Student - April 23, 2009


In ten years, one in three agricultural and horticultural concerns in the Netherlands will be gone. Half of the dairy farms will have disappeared. The number of cows will be about the same, but the number of pigs will shrink. These are the predictions of experts at the LEI.

By 2020, half the dairy farms in the Netherlands will have disappeared.
The LEI (agricultural economic research institute) was asked by the Ministry of agriculture and food (LNV) to work out how things will be in the agricultural sector in 2020. The expectation is that the Netherlands will remain a major agricultural producer, but the share of agriculture and horticulture in the Dutch economy will continue to go down. At the moment, one in ten Dutch people still work in the agricultural sector. This figure will be 20 percent lower in 2020.

What is most striking is the continuing upscaling in agriculture. Of the present 75 thousand concerns, less than 50 are expected to survive. The axe will fall heaviest on the dairy industry, where the current number of farms will be halved in ten years’ time to less than 10 thousand. The number of farms in the intensive livestock sector will be halved too.

Farmers usually stop when it’s time to hand over to the next generation and there’s no one to take over. This trend has been going on for years and is still going strong. Every year, three percent of the farms close down. Those who carry on either expand their businesses, start working part-time or choose to diversify. The LEI indicates a split: small companies on the one hand, and mega-companies with most of the production in their hands on the other.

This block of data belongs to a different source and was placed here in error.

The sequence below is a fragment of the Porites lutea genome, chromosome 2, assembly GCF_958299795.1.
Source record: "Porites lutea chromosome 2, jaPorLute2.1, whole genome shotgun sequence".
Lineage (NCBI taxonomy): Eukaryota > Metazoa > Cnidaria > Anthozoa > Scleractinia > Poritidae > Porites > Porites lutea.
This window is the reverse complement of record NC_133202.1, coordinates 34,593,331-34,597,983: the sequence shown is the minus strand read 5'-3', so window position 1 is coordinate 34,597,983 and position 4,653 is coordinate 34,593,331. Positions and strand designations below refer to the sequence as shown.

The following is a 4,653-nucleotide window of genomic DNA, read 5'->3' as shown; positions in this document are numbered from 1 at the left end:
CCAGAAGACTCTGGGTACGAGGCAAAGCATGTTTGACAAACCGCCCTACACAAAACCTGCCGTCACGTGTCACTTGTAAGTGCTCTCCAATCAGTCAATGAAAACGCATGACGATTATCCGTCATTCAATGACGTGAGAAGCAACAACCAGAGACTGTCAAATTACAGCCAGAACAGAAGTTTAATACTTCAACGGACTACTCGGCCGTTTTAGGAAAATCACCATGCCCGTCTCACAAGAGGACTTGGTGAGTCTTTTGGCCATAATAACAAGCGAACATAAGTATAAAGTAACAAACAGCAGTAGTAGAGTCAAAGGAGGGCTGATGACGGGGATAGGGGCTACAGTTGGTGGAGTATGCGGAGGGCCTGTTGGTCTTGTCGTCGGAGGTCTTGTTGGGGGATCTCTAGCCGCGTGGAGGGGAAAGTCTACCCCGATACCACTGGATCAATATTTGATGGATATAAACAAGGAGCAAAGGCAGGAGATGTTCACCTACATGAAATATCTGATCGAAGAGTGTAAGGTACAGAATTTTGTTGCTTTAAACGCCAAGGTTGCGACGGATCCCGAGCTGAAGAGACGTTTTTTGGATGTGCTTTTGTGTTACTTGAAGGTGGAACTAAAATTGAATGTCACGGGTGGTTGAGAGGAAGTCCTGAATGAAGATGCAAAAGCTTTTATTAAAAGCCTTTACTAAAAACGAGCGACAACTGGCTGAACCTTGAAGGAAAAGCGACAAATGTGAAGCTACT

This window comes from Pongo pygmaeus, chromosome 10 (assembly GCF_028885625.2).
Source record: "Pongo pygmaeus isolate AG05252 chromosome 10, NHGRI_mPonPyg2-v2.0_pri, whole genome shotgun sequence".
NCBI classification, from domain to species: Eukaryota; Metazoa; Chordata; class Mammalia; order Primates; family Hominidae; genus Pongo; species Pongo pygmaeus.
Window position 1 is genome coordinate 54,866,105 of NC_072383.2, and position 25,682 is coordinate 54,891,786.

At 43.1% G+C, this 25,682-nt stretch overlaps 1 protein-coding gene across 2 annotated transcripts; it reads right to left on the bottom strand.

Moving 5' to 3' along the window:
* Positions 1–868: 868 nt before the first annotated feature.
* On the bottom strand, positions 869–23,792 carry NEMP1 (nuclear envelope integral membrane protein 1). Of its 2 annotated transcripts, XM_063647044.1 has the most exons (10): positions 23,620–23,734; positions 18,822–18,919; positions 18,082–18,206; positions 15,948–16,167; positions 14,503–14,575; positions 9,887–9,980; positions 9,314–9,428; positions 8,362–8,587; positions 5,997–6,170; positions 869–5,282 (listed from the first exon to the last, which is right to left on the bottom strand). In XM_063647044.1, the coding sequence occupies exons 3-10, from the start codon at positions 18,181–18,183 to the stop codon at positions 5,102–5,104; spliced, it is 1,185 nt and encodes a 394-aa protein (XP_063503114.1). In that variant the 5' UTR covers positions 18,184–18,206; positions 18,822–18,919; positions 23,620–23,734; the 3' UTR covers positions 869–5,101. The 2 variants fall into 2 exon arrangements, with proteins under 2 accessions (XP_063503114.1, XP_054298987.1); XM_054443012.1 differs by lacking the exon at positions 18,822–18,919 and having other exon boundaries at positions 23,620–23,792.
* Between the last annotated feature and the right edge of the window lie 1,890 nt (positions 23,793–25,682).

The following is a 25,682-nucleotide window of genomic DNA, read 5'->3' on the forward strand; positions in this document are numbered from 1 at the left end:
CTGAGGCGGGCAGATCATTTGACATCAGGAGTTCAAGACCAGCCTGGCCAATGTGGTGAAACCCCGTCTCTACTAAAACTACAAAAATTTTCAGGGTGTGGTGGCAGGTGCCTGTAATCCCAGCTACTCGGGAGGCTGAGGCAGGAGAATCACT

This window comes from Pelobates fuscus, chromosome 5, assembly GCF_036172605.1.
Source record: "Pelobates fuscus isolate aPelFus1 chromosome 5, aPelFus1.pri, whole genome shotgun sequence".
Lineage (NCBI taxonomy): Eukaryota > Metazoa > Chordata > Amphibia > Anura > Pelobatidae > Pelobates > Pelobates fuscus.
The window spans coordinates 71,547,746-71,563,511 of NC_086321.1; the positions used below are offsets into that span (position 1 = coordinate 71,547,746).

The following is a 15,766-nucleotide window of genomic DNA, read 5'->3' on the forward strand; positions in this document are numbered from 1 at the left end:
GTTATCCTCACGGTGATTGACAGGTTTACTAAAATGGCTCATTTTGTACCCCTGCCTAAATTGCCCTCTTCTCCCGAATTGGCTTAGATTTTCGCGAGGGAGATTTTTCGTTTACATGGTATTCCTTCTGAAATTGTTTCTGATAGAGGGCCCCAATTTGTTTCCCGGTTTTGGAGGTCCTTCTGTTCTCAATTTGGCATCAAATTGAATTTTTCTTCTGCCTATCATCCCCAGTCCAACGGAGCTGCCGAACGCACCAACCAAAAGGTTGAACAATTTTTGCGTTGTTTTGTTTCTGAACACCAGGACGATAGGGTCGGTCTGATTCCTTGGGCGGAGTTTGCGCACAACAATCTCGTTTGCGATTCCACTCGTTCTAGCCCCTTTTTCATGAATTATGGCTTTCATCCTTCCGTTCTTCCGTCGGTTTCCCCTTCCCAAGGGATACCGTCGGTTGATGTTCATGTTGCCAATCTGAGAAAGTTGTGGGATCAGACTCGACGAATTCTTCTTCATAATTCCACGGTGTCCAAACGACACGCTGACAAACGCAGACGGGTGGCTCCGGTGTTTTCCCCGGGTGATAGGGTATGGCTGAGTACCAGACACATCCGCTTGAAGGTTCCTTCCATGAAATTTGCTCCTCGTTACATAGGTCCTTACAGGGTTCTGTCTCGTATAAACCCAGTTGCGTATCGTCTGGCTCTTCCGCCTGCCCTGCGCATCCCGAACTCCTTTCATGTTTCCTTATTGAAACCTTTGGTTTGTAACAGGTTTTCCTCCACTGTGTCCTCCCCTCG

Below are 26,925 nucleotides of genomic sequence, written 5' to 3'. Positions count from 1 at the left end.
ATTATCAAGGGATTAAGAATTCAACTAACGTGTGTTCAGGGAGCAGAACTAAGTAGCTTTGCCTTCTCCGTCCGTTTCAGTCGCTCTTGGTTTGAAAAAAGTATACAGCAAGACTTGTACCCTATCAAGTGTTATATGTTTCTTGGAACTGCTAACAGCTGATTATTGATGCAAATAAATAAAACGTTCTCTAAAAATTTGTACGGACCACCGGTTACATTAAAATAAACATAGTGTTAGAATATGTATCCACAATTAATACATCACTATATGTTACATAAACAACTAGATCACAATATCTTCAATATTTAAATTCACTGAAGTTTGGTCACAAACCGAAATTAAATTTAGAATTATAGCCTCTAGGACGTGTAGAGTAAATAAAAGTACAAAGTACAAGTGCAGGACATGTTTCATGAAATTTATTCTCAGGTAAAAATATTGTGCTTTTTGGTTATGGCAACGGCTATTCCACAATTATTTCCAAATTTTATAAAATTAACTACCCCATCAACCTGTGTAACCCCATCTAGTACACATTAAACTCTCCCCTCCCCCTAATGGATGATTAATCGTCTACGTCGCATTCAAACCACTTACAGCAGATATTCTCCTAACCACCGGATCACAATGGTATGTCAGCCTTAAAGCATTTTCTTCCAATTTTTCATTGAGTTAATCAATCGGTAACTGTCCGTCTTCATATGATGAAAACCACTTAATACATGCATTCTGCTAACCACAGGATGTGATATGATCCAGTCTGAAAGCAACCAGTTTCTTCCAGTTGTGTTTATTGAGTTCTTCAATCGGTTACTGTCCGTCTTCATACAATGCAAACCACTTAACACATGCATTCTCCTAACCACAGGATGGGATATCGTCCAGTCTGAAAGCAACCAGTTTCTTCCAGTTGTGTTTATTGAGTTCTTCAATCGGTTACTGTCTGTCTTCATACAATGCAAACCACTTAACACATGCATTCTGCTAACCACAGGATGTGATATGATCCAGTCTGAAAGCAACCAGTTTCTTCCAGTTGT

The average company will grow by fifteen hectares to reach about forty hectares. At the same time, production will almost double. And this will be done with a lot fewer people than now. The magic word here is technological innovation. This will make it possible for fewer people to make more profit from a cow, a pig or a hectare of land. Milk production, for example, will go up by sixteen percent, whereas the number of cows will hardly change. For the consumer, this is nothing but good news. The production of agricultural and horticultural goods is expected to grow faster than demand. And that means lower prices.

The question is of course, how much the LEI’s projections are worth. The calculations are based on many assumptions. For example, it is assumed that the Netherlands will continue to be exempted from European regulations on nitrates. If that changes, then less animal manure can be used in the fields. The costs of disposing of the manure will go up and herds will shrink. This would especially affect cattle and pig farmers. Oil prices and stricter environmental regulations could also throw a spanner in the works.